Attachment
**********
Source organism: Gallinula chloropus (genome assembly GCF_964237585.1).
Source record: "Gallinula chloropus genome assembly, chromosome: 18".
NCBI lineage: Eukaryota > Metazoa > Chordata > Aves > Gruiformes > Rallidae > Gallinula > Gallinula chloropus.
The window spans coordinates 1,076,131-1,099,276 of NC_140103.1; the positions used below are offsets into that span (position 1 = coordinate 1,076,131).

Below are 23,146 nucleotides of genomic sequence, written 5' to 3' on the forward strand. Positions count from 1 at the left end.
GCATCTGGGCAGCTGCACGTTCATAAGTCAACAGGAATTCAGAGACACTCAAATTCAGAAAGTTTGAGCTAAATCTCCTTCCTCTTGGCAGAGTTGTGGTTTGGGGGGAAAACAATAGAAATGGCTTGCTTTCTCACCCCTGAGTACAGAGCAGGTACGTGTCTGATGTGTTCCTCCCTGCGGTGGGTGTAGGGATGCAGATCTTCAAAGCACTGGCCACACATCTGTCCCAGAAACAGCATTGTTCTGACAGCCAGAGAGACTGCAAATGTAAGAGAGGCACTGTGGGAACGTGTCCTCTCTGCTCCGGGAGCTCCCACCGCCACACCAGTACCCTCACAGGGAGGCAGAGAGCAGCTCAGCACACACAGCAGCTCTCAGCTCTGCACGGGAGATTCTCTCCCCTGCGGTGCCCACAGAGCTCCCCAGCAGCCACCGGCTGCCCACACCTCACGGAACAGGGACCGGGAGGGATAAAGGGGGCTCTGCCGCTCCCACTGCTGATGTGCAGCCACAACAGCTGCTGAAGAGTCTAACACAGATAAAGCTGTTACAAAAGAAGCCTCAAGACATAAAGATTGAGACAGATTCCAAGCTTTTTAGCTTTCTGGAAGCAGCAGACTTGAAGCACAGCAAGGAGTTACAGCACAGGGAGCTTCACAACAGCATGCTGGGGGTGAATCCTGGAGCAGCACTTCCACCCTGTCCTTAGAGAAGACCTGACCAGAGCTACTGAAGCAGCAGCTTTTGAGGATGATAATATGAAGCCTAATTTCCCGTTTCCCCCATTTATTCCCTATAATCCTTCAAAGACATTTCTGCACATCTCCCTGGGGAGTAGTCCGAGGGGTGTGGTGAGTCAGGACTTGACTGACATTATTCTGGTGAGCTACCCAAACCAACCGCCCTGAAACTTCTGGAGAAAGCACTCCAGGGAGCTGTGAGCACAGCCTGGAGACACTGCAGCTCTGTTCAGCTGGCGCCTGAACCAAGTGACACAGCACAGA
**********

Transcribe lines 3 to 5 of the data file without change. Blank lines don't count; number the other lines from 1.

NCBI lineage: Eukaryota > Metazoa > Chordata > Aves > Gruiformes > Rallidae > Gallinula > Gallinula chloropus.
The window spans coordinates 1,076,131-1,099,276 of NC_140103.1; the positions used below are offsets into that span (position 1 = coordinate 1,076,131).

Below are 23,146 nucleotides of genomic sequence, written 5' to 3' on the forward strand. Positions count from 1 at the left end.